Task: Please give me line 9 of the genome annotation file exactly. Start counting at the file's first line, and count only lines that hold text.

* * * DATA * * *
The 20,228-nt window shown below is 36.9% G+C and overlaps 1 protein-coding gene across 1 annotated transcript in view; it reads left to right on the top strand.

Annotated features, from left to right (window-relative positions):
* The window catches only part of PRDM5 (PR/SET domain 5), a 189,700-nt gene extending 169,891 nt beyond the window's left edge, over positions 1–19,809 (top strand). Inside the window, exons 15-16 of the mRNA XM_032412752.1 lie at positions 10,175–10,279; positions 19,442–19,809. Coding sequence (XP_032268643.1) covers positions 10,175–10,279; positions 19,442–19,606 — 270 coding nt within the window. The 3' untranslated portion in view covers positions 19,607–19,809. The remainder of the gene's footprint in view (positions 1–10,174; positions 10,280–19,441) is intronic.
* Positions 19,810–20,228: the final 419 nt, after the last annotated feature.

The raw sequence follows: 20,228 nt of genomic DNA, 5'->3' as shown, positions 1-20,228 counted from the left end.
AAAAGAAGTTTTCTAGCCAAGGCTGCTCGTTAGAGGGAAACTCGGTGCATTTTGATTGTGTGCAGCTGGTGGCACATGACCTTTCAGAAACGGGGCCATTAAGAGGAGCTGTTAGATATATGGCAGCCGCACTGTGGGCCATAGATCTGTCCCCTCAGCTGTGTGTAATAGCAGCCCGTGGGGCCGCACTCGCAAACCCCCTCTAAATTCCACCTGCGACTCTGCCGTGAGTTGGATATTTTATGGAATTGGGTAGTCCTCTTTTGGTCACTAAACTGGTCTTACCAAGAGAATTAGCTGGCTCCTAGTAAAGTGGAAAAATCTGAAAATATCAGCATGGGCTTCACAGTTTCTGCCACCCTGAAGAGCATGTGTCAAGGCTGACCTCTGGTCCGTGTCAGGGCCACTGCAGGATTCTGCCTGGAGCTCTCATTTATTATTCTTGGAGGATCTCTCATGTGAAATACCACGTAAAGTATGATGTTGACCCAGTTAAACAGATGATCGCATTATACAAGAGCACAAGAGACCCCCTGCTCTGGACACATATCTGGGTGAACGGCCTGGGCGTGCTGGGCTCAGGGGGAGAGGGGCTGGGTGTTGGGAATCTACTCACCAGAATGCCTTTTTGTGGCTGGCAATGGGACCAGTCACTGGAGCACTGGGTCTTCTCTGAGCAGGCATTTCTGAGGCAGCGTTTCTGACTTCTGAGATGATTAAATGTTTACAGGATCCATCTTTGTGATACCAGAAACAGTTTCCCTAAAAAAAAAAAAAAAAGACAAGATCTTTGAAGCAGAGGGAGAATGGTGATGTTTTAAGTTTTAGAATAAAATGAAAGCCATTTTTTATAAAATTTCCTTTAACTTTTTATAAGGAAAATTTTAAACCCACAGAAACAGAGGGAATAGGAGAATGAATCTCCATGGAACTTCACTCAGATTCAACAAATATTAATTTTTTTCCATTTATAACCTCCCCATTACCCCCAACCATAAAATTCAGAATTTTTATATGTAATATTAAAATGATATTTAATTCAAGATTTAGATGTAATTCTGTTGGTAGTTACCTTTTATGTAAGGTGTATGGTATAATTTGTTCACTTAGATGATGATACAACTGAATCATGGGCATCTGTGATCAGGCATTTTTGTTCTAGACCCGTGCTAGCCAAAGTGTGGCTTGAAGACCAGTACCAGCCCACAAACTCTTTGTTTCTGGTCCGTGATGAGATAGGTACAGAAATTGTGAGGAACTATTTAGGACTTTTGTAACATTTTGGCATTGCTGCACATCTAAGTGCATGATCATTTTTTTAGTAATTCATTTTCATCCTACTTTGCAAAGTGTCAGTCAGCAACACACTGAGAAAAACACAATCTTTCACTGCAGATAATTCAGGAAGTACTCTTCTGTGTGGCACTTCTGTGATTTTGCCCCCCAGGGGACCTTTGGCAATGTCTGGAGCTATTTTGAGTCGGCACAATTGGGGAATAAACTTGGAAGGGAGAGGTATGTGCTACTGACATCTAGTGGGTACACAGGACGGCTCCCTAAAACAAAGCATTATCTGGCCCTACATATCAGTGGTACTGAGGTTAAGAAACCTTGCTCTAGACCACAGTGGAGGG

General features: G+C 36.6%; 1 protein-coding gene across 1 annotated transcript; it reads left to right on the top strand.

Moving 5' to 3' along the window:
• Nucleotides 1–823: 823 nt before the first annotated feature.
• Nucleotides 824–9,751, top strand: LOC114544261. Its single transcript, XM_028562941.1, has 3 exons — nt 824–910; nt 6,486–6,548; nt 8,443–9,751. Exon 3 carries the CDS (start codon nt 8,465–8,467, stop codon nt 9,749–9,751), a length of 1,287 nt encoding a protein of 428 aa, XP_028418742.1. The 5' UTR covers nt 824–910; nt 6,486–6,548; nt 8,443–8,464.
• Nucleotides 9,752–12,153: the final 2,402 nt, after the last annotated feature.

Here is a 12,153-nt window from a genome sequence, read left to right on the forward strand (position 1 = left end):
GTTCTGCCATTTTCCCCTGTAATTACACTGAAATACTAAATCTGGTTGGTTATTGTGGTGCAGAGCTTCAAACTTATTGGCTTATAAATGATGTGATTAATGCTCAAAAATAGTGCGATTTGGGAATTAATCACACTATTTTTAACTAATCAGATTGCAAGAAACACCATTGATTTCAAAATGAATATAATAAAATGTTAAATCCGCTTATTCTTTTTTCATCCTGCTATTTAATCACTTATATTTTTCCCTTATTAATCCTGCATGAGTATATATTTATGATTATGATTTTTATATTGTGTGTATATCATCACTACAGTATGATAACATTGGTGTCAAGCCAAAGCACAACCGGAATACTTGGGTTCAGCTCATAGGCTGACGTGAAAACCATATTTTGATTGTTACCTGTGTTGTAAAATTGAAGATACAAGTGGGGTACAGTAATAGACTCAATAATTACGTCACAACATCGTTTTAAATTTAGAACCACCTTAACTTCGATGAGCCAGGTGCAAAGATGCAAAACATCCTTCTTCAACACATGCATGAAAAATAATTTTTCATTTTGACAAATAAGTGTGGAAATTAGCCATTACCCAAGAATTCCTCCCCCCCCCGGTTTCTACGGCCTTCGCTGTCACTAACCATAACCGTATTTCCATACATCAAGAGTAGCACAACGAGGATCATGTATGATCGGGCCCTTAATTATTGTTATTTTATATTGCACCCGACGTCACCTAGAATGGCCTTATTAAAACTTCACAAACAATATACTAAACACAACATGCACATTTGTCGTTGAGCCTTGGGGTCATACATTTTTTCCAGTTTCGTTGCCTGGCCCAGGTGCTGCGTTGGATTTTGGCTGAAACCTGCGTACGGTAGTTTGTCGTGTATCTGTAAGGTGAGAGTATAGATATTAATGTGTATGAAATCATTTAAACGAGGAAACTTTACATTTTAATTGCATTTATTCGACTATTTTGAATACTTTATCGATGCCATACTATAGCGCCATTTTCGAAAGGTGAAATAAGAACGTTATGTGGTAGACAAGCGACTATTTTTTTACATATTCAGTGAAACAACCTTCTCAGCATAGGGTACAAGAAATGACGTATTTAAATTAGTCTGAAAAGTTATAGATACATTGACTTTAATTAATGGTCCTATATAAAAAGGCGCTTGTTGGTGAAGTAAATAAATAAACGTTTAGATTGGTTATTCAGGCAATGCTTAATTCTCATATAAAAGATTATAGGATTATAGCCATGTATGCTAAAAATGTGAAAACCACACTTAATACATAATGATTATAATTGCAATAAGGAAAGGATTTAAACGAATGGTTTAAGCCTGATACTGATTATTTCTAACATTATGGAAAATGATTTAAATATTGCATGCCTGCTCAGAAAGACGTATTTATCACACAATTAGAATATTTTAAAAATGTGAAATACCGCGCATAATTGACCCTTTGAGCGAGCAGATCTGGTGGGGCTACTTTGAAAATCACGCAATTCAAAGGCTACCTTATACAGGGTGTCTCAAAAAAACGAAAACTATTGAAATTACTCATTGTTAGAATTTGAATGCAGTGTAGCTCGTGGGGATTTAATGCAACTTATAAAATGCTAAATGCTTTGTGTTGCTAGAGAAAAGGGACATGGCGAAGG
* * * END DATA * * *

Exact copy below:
• Nucleotides 1–823: 823 nt before the first annotated feature.